Some notes on the technology front in Catalonia’s independence uprising

It’s difficult to not get caught up with what’s happening in Catalonia, and you don’t need to have a strong opinion on whether independence is a good idea or not.

Independence isn’t legally allowed to be voted on. Say what you will about the Scottish referendum, I’m I’m happy it’s still part of UK and I understand the point of view of the independence movement. But what’s more important is that all parts of the country retain the right to leave. Likewise, the Brexit decision was idiotic, but the EU’s response proved that UK was never actually without its “sovereignty”. Perhaps Scotland will get another go at it. It isn’t democracy when you can’t test the consent of the governed. If Scotland does choose to leave, and Westminster develops a different take on things, the SNP could learn a few things from Catalonia.

Remember, the anti-fascists were breaking the law, too.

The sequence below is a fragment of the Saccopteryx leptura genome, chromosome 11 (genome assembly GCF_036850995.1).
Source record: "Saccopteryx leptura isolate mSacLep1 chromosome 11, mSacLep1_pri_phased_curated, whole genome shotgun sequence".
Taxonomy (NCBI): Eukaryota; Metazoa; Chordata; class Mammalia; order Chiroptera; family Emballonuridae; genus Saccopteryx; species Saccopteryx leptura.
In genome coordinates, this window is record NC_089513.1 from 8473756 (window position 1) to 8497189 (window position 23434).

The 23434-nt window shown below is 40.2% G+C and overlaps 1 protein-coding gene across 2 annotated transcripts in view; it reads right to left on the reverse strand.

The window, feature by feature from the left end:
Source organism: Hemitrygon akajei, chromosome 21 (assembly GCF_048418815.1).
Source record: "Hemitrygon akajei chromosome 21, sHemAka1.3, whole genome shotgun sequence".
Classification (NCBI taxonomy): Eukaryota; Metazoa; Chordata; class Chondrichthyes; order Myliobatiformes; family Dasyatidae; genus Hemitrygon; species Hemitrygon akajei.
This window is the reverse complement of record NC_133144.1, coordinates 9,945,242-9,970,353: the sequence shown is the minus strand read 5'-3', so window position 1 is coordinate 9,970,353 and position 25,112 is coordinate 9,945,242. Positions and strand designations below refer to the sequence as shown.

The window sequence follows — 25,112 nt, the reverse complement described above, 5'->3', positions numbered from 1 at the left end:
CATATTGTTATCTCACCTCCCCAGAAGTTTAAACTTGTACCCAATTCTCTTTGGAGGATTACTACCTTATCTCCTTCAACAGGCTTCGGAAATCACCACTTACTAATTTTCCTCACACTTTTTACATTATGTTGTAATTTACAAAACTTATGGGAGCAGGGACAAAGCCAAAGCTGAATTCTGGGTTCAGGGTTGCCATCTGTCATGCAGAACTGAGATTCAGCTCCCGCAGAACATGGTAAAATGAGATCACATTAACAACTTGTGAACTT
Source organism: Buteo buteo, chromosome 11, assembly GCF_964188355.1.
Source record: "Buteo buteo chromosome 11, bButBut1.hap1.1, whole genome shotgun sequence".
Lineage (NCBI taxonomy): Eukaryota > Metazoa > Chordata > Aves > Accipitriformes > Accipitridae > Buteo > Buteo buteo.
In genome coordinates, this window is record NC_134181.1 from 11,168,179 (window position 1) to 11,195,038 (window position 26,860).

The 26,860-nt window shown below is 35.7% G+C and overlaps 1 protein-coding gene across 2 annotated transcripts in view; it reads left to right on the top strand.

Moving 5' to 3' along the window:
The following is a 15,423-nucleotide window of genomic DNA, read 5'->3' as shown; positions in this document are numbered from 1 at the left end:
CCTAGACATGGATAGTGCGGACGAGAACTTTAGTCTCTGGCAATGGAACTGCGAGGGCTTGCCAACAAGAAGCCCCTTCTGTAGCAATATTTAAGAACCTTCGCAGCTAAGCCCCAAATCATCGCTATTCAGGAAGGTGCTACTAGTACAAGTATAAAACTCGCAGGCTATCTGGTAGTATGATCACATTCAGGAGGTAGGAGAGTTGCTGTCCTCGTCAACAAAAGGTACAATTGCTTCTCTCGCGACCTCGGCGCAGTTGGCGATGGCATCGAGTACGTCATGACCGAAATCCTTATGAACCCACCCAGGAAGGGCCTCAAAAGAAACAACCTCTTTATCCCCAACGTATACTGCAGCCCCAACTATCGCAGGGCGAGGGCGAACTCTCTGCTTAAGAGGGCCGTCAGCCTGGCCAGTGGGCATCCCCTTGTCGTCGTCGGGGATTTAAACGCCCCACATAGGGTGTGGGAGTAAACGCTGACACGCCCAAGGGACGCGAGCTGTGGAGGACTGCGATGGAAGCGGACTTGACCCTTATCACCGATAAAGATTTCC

Here are some elements from the technical aspects of the struggle in Catalonia…

The Ooni Project was able to confirm at least 25 referendum websites being taken down or attacked by the government. In all, the national police (without the support of Catalonia regional police) seized and shut down about 140 pro-independence websites. The government also sent agents to raid various technology companies, to seize records and close websites, and tried (and failed) to sue Google into removing an app on where to vote.

On the resistance’s side, the Xnet blog has a very comprehensive breakdown on the use of anti-censorship methods used by Catalan activists and the local regional government, and how having to adopt these tools changed the course of tactics amongst pro-independence groups. Catalonia’s revolutionaries seem more tech savvy than their more well-resourced anti-independence adversaries in government. Most interestingly, is how the movement used the peer-to-peer digital hosting system IPFS to thwart website blocking and keep content available.

Say what you will about politicians and technology, while UK Home Secretary Amber Rudd says she doesn’t need to know how encryption works to want to ban it, the President of the Generalitat of Catalonia was tweeting to his constituents about how to use a proxies.

The other territory the independence movement basically held and won on 1 October was social media, with a barrage of photos showing national police attacking the elderly, firefighters defending voters, and frightening small children.

With all of this going on, the world mostly ignored that Iraqi Kurds pulled off an entirely peaceful independence referendum vote of their own.